Video Above: China's 075 Amphibious Assault Ship the Hainan
US Marines are conducting high-speed, expeditionary surveillance and attack missions in Europe to bring the service’s new lighter, faster and more deployable service into operational settings and further reinforce NATO’s deterrence posture on the Eastern flank.
Force Design 2030
Corps Commandant Gen. David Berger explained the Corps’ European presence in terms of an opportunity to bring the service’s Force Design 2030 to life, a text which envisions a faster, more agile, maritime oriented attack force positioned for rapid response, forward surveillance and high-speed attack.
“Our forces forward deployed to Europe are exercising these concepts in support of EUCOM,” Berger told the House Appropriations Committee - Defense in a 2023 budget hearing.
An essential concept informing the Corp’s Force Design 2030 effort is to pivot the Corps more fully to its expeditionary roots and avoid replicating capabilities best suited for the Army.
“What capabilities does the Marine Corps need to bring the joint force into the future? Heavy armor was useful in the past but going forward it is not what the Marine Corps will need. It is hard to move and hard to sustain. You don’t need two Armies as the Army is good at that. We want to be smaller, more agile, use precision weapons, loitering munitions and long-range precision fires,” Berger told HAC-D.
An interesting component of this Corps approach is of course to ensure that lethality and ground-attack proficiency is not at all compromised by the shift in strategic and tactical thinking. Lighter weight, faster tactical vehicles, for example, are being armed with heavy anti-armor weapons such as Javelin anti-tank missiles. To reinforce this vision, Berger cited the effectiveness of Ukrainian soldiers against Russian forces who have demonstrated great success using fast, ambush-style hit and run tactics to destroy heavy armor from dispersed, dismounted positions.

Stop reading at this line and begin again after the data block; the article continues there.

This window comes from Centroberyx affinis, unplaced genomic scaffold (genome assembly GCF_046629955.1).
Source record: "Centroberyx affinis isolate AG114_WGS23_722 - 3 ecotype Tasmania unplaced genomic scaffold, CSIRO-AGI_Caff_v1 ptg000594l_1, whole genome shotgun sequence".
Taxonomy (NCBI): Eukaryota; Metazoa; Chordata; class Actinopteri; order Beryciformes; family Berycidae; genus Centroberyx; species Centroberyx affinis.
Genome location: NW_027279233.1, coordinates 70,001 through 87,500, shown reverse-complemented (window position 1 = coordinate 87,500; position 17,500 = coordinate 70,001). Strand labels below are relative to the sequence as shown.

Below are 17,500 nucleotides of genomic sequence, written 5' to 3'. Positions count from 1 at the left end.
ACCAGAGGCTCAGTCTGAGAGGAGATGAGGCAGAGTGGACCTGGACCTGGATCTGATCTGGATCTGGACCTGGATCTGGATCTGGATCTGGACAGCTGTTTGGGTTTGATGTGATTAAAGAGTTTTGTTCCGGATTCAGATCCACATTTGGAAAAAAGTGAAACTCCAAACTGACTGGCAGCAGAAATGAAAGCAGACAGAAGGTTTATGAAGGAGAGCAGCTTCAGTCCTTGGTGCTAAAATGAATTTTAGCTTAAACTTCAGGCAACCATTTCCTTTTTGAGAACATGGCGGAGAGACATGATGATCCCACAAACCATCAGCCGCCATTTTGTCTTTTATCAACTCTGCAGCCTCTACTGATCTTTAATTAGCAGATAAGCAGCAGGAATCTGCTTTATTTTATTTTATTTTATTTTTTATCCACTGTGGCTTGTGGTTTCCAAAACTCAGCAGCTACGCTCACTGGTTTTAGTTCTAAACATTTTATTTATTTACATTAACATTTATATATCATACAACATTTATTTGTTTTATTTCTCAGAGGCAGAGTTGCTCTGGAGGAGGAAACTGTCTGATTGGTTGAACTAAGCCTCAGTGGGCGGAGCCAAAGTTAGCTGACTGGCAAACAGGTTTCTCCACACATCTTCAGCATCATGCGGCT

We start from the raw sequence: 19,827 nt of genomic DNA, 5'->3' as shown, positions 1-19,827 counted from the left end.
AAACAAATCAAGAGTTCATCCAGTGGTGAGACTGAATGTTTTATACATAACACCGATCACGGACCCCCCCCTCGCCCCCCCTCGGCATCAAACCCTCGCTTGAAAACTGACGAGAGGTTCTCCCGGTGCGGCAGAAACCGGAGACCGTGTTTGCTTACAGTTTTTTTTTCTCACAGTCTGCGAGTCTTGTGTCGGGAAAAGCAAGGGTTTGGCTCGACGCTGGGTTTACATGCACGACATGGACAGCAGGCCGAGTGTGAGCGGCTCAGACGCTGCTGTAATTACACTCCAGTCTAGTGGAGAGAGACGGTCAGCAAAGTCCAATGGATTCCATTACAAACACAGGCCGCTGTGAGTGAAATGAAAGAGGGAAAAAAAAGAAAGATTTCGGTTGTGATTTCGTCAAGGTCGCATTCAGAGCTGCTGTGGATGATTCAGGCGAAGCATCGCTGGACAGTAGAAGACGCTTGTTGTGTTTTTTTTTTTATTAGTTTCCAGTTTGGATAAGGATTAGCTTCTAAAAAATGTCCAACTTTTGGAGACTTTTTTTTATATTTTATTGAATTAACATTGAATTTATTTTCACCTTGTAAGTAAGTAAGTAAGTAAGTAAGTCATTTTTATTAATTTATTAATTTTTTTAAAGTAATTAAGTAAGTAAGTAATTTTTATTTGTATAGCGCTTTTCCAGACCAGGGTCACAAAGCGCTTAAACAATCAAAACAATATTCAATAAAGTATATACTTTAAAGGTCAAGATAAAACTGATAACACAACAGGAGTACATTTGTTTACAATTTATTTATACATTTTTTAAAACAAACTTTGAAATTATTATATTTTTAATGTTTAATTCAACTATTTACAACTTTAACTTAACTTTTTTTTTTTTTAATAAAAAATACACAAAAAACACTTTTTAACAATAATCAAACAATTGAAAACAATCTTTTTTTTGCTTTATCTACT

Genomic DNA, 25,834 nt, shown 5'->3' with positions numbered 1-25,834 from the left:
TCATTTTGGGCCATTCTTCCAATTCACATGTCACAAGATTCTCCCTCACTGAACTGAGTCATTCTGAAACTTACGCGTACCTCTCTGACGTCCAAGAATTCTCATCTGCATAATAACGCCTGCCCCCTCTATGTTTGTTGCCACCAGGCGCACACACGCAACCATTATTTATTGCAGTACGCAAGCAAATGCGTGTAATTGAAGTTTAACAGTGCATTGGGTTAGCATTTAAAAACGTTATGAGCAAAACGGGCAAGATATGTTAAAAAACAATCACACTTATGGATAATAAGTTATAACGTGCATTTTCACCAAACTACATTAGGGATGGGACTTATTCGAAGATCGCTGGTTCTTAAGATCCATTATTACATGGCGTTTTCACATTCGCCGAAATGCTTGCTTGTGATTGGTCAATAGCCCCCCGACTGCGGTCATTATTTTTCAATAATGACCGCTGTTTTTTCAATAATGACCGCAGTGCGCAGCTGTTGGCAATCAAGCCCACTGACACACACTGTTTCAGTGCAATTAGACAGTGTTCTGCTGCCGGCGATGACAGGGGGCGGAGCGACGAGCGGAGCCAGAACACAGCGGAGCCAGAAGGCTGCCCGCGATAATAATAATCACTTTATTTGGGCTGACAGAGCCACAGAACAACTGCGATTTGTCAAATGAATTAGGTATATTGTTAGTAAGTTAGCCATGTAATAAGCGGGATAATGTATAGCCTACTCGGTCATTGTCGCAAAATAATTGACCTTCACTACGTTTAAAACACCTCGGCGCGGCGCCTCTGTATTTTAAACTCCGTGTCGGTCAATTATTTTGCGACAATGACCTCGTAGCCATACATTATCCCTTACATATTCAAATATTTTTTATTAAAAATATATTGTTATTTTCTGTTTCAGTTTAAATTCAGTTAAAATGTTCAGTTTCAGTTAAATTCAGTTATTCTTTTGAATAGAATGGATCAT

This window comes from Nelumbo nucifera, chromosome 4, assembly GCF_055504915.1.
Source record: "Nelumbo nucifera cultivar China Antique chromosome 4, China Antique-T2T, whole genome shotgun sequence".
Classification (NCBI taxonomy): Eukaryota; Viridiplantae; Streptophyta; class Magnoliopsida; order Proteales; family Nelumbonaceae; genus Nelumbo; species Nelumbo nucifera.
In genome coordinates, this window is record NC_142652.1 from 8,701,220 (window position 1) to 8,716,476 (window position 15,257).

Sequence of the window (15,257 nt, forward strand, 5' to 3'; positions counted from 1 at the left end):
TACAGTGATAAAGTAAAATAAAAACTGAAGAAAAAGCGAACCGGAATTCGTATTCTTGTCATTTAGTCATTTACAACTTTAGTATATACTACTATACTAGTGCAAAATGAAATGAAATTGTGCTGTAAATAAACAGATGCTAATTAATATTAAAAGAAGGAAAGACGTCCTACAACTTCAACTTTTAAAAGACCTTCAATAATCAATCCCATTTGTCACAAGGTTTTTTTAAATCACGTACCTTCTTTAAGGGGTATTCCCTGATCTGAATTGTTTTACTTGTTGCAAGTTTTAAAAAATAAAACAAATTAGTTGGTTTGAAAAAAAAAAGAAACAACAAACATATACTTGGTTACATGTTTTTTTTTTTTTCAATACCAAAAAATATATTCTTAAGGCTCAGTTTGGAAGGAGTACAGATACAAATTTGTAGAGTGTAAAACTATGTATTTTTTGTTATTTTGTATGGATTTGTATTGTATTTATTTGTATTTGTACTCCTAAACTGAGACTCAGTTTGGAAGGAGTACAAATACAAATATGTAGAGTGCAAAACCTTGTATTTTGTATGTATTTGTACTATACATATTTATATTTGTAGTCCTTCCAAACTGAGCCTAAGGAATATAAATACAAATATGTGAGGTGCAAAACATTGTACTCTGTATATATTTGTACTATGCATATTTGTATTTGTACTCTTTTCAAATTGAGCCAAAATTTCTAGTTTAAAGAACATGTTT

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Perhaps this is indicative of Marine Corps thinking, as this kind of tactic not only makes Marines easier to deploy from the ocean but also gives them a decentralized, less condensed, yet highly lethal ground force which could potentially be deployed effectively against heavy armor.
“We need to allow the Marine Corps to respond at a moment's notice and respond to a crisis that we did not anticipate or see coming. That is our mandated job by Congress…to be ready to fight a war. We are taking risk but you have to do that to get to where you need to be in the future. The bigger risk is you are going to be outpaced,” Berger explained.
Extending land-attack from the sea with Marine Expeditionary Units is central to this strategy, should the Corps need to conduct amphibious operations from the Baltic or Black Sea. For instance, Berger cited the new, soon-to-be-deployed Amphibious Combat Vehicle slated to replace the legacy AAV.
The ACV is a wheeled vehicle which is not only fast and efficient from ship to shore but also capable of deeper land penetration. Once a beachhead is secure, for instance, a new ACV can transport Marines deeper into combat and conduct forward attacks.
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“We made initial assumptions three years ago based on the best forecast we had about the threat in the future. Assumption is we are going to need more maritime force and the pacing threat is China. Over the past three years, we have conducted wargames and tested the ideas and warfare concepts and equipment,” Berger said.
Kris Osborn is the President of Warrior Maven - Center for Military Modernization and the Defense Editor for the National Interest. Osborn previously served at the Pentagon as a Highly Qualified Expert with the Office of the Assistant Secretary of the Army—Acquisition, Logistics & Technology. Osborn has also worked as an anchor and on-air military specialist at national TV networks. He has appeared as a guest military expert on Fox News, MSNBC, The Military Channel, and The History Channel. He also has a Masters Degree in Comparative Literature from Columbia University.